RAF Aerobatic Team
Pilot Killed When Ejected From Aircraft While On The Ground
By Shane Nolan
November 9, 2011 - Capt Blake of the Royal Air Force has
confirmed that on Tuesday there was a ground incident
involving one of the RAF Aerobatic Team BAE Hawk T1
aircraft that resulted in the death of a pilot,
Lieutenant Sean Cunningham.
The pilot was accidentally ejected from the aircraft while the aircraft was on the ground. The accident happened at the Royal Air Force Station Scampton which is a Royal Air Force station situated north of Lincoln in England.
accident occurred at or about 11 AM local time. An air ambulance
airlifted the pilot to Lincoln County Hospital where the pilots
died from his injuries. The Military Aviation Authority has
begun an investigation into the cause of the accident. Capt
Blake said ?The investigation will determine the facts. It would
be inappropriate to speculate on the cause of the incident until
that inquiry is complete.
the second accident this year for the RAF Aerobatic Team. On
August 20, 2011, a RAF Aerobatic Team Hawk aircraft crashed near
Bournemouth Airport following a display at the Bournemouth Air
Festival. Flight Lieutenant Jon Egging, pilot of Red 4, was
killed in the accident.
Red 5 ?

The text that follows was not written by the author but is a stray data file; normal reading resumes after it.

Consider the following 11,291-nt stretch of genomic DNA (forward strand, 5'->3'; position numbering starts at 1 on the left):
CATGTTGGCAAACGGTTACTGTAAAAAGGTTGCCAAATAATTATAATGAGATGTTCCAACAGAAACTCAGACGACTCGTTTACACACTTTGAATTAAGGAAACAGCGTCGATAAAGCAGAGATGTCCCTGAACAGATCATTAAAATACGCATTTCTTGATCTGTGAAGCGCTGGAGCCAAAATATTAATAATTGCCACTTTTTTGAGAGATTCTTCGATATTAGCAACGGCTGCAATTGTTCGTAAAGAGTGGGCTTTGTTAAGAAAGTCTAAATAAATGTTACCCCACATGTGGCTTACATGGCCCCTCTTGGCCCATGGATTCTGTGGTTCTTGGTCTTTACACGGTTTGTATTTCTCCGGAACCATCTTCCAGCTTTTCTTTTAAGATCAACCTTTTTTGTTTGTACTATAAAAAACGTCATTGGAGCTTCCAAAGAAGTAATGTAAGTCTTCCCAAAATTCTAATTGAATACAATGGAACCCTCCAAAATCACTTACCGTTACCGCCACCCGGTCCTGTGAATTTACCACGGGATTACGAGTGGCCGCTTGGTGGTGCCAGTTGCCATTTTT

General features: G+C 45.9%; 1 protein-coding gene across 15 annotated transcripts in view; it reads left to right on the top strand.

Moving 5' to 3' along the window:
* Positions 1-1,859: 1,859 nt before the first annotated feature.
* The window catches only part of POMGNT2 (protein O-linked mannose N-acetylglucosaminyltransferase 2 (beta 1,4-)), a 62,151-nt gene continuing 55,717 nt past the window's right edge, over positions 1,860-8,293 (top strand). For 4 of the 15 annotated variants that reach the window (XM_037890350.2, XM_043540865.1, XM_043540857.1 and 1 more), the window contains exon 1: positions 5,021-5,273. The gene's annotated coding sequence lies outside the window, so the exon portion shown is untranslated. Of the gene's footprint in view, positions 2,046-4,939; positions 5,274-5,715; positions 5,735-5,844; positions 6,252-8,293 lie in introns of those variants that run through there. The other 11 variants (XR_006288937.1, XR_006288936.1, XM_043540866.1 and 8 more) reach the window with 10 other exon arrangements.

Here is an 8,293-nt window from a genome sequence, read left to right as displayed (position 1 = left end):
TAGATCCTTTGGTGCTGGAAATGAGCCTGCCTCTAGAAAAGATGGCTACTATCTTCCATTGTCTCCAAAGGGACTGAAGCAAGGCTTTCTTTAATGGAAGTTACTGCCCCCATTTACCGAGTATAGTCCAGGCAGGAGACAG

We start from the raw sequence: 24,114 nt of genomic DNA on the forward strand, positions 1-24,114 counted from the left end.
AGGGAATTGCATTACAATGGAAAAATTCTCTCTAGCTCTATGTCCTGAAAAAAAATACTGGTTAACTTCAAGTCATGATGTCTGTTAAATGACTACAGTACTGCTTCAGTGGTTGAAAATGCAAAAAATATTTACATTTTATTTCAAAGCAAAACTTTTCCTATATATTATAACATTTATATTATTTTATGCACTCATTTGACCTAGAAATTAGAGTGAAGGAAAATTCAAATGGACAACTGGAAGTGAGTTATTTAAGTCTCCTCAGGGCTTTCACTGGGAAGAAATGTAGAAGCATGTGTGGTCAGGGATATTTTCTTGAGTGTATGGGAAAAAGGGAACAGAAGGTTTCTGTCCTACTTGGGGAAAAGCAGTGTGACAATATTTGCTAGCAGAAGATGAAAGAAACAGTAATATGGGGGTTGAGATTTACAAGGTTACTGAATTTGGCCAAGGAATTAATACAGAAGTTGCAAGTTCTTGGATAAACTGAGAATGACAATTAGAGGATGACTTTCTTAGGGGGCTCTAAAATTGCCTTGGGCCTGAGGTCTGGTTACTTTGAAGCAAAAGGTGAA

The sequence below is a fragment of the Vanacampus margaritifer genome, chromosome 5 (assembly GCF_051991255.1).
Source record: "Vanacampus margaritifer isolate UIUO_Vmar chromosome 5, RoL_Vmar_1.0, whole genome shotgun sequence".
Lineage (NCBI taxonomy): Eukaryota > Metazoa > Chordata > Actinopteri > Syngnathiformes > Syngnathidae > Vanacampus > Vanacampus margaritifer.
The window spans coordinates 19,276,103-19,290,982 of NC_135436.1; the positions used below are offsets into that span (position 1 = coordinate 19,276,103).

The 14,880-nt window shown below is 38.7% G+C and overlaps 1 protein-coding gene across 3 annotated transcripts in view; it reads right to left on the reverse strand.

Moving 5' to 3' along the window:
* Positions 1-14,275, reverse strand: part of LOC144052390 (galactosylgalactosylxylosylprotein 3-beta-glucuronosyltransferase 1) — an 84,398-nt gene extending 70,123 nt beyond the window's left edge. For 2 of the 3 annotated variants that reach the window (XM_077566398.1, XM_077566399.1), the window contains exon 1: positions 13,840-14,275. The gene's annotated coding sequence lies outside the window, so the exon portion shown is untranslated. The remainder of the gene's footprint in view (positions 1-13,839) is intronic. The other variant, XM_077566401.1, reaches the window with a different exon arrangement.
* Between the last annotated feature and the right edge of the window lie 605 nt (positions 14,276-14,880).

Flight Lieutenant Sean Cunningham, 34, was born and raised in
Johannesburg, South Africa, and moved to the UK in 1986 at the
age of nine. Although a profession in football was a
possibility, Sean followed his dream to become fast jet pilot in
the Royal Air Force. Sean attended Ernesford Grange School in
Coventry during which time he qualified for his Private Pilot
Licence at the age of 17. He went on to read Electrical &
Electronic Engineering at Nottingham Trent University and
completed his Elementary Flying Training as a member of East
Midlands University Air Squadron.
Joining the Royal Air Force in 2000 Flight Lieutenant Sean Cunningham was selected for Fast Jet Training. On completion of his flying training, Sean was posted to the Tornado GR4 aircraft serving on 617 ?The Dambusters? Squadron at Royal Air Force Lossiemouth. During his three years on the Squadron, Sean completed several operational tours of Iraq as part of Operation TELIC, flying close air support missions for Coalition ground forces.
exercises in America, Canada, Romania and France, Sean joined XV (R)
Squadron as a Qualified Pilot and Tactics Instructor. Sean continued his
instructional role when posted to the Weapon System Officer (WSO)
Training Unit at 100 Squadron, Royal Air Force Leeming before being
selected to fly for the Royal Air Force Aerobatic Team (the Red Arrows)
Flight Lieutenant Cunningham?s family, Father Jim, Mother Monika & Sister Nicolette said ?Sean was first and foremost a much-loved son and brother who will be dearly missed by all of his family, and his many good friends. Since his childhood Sean had dreamed of flying fast jets in the Royal Air Force; through his hard work and dedication he achieved that dream, and the pinnacle of his career was to fly in the Red Arrows.
loved his flying and we hope that his life will be an inspiration to all